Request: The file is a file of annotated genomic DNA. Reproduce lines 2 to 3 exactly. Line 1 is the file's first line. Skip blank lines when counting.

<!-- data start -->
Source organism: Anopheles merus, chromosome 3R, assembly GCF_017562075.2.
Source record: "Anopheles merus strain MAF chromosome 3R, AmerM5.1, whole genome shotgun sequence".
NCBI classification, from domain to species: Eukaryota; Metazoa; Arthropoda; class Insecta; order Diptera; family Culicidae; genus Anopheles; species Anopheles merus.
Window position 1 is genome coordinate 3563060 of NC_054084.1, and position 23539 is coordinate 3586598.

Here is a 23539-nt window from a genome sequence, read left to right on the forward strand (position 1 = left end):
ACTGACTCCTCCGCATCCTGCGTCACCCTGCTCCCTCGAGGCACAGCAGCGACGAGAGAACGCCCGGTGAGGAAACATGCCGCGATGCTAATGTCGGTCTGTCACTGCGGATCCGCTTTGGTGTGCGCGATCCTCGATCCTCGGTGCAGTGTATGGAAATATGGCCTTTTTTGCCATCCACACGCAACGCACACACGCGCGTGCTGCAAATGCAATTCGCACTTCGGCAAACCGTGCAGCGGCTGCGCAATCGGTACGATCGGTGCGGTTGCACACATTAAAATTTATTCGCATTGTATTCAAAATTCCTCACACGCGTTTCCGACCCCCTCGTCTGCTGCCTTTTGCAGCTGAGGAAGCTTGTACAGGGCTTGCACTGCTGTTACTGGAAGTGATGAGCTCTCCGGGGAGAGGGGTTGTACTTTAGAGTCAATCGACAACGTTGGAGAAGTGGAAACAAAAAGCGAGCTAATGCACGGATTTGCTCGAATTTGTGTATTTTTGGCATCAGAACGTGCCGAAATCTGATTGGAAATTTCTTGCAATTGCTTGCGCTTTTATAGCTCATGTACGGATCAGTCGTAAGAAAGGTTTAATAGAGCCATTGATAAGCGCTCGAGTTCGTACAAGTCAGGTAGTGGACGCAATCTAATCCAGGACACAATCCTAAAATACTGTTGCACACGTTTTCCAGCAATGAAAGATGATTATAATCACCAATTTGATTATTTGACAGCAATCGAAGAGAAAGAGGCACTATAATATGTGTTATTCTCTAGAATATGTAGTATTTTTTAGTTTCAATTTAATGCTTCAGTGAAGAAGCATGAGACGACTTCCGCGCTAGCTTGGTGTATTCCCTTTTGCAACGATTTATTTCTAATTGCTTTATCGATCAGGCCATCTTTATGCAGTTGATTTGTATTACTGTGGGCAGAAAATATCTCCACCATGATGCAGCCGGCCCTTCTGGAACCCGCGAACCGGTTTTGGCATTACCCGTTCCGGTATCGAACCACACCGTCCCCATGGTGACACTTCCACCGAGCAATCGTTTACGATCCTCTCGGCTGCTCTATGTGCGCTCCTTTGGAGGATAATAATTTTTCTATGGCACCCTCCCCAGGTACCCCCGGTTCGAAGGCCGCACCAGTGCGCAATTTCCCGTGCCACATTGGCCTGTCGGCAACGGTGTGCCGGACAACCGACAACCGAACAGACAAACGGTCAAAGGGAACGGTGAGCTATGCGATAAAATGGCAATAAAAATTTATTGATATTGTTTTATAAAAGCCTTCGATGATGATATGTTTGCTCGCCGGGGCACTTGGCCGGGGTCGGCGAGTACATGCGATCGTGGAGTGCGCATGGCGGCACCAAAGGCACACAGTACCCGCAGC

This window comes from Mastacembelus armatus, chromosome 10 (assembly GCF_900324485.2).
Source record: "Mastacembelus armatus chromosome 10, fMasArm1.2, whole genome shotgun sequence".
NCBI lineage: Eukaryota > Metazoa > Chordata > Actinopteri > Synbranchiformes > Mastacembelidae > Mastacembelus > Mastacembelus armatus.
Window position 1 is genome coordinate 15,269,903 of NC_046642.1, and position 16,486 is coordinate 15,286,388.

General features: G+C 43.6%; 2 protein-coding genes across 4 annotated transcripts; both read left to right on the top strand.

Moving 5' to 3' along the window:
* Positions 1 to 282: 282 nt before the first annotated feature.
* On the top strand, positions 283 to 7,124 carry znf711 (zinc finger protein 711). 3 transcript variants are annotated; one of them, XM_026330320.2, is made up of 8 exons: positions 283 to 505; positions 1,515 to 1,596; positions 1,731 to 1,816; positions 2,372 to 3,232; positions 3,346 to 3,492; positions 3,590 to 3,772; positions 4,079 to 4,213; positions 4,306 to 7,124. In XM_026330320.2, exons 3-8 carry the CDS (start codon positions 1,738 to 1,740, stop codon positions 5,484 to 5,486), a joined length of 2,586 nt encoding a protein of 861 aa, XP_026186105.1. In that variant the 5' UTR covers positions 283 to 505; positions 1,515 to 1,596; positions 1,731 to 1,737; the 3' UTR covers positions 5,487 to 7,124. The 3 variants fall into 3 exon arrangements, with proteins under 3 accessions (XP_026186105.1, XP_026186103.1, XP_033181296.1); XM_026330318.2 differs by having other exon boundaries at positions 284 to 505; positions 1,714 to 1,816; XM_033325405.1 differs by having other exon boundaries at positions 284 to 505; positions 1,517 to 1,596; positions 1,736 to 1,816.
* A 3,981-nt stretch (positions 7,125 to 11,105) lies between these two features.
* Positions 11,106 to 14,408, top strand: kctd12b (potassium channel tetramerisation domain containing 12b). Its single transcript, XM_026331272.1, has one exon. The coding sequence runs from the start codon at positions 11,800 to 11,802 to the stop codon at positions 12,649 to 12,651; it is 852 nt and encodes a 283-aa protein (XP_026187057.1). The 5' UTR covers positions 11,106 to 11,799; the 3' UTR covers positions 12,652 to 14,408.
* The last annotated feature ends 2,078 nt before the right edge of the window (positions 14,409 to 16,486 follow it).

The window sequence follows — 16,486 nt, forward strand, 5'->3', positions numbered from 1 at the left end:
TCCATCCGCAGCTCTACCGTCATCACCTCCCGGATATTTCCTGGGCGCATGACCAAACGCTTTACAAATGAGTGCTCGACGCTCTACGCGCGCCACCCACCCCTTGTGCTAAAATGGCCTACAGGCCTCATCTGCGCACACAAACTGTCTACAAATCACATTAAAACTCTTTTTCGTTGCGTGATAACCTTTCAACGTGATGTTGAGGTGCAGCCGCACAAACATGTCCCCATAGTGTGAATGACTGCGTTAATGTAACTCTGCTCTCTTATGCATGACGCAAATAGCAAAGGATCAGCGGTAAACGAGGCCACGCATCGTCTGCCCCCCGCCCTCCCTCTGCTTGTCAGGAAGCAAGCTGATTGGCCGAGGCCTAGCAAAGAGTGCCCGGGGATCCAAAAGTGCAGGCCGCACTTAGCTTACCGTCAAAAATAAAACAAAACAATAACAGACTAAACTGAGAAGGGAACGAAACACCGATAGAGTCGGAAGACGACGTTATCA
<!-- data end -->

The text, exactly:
Source record: "Anopheles merus strain MAF chromosome 3R, AmerM5.1, whole genome shotgun sequence".
NCBI classification, from domain to species: Eukaryota; Metazoa; Arthropoda; class Insecta; order Diptera; family Culicidae; genus Anopheles; species Anopheles merus.